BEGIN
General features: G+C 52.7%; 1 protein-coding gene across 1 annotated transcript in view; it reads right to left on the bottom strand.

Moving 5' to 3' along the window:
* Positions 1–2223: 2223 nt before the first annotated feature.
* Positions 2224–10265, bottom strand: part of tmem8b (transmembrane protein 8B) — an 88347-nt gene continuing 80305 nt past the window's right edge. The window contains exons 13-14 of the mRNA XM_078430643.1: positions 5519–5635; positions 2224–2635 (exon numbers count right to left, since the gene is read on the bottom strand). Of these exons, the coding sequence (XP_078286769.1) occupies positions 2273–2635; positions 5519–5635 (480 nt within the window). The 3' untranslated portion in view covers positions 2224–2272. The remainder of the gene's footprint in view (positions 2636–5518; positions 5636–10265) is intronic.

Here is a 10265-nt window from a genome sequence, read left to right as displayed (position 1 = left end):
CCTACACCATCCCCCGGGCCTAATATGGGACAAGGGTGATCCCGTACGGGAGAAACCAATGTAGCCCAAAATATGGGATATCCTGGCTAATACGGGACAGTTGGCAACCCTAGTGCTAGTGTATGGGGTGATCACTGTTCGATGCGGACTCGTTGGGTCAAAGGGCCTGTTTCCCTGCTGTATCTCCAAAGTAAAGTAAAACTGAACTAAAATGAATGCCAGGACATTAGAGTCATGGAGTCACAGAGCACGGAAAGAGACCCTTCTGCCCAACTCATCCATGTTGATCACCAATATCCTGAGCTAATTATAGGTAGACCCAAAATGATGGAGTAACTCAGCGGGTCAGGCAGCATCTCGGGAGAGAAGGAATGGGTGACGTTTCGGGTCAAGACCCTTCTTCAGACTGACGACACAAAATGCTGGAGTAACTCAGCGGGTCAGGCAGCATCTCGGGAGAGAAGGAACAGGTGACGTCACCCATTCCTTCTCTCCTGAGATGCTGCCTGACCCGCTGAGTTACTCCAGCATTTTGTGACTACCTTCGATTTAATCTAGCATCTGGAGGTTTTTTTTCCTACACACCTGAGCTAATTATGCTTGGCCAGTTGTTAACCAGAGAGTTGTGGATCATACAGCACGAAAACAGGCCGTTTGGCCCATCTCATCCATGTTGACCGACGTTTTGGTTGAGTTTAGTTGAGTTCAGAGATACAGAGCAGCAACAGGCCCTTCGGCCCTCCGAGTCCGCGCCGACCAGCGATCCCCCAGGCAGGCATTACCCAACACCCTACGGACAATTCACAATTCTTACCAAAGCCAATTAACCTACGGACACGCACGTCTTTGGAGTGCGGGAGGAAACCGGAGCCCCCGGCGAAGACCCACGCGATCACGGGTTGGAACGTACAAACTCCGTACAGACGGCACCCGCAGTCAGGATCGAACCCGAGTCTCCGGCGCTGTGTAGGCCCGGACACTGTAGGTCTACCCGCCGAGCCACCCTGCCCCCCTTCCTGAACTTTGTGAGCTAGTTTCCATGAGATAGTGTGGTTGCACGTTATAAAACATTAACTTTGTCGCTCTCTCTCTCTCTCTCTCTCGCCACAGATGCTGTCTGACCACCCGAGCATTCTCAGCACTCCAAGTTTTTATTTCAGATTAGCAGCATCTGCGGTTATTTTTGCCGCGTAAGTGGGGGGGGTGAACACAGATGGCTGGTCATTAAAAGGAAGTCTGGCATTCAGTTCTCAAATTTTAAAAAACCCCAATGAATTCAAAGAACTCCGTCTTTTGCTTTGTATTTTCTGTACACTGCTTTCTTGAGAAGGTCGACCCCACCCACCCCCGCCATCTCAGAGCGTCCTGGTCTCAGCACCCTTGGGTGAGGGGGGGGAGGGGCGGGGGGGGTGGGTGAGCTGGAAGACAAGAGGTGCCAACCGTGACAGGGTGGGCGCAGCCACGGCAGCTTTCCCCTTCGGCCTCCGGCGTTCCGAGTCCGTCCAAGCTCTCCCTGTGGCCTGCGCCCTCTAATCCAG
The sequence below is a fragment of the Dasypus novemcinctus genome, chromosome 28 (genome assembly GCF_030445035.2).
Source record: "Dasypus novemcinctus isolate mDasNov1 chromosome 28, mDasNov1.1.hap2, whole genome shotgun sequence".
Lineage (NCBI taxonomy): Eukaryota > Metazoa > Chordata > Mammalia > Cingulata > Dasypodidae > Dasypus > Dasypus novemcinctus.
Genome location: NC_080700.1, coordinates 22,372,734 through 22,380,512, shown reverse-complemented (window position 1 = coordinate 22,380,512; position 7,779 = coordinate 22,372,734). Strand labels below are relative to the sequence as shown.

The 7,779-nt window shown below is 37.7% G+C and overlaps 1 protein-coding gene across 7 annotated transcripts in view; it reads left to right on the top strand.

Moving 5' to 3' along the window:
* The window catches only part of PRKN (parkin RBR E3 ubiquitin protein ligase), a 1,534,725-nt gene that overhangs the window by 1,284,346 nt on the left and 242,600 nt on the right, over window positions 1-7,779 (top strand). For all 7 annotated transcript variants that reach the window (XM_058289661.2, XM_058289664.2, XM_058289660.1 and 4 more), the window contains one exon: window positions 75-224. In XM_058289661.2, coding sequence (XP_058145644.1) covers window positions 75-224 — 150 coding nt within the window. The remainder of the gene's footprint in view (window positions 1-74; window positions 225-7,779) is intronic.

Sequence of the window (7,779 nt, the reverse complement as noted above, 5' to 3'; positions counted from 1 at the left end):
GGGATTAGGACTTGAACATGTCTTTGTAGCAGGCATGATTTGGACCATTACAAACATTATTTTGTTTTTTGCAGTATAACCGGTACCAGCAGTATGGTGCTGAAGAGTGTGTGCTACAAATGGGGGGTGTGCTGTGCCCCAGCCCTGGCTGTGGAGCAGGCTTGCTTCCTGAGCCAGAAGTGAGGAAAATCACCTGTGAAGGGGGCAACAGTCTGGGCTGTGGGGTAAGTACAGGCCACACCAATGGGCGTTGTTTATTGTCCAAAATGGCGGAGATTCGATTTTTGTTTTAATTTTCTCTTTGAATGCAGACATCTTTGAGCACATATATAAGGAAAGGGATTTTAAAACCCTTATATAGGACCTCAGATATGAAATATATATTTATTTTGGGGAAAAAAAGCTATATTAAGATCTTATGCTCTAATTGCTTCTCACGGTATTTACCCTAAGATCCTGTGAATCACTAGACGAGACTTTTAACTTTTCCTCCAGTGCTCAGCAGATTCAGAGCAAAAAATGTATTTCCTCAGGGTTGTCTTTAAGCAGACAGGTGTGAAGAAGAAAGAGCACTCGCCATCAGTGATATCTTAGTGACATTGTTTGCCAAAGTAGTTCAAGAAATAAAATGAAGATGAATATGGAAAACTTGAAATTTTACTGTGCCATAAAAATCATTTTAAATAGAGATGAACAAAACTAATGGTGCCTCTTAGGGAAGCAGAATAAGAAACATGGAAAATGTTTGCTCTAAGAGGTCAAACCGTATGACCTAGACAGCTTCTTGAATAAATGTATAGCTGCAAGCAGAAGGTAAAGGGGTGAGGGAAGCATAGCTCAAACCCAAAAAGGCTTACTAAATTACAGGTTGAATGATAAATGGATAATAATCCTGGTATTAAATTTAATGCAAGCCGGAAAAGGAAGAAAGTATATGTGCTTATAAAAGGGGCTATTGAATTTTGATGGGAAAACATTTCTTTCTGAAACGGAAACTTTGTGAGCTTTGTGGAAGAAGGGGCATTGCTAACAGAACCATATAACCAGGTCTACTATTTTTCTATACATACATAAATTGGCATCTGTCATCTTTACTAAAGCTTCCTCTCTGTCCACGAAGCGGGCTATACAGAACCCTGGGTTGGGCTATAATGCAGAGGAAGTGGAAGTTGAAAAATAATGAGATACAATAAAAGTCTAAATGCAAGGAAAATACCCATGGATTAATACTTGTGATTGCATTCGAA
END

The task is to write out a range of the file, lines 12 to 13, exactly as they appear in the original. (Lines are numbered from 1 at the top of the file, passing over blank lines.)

Moving 5' to 3' along the window:
* The window catches only part of PRKN (parkin RBR E3 ubiquitin protein ligase), a 1,534,725-nt gene that overhangs the window by 1,284,346 nt on the left and 242,600 nt on the right, over window positions 1-7,779 (top strand). For all 7 annotated transcript variants that reach the window (XM_058289661.2, XM_058289664.2, XM_058289660.1 and 4 more), the window contains one exon: window positions 75-224. In XM_058289661.2, coding sequence (XP_058145644.1) covers window positions 75-224 — 150 coding nt within the window. The remainder of the gene's footprint in view (window positions 1-74; window positions 225-7,779) is intronic.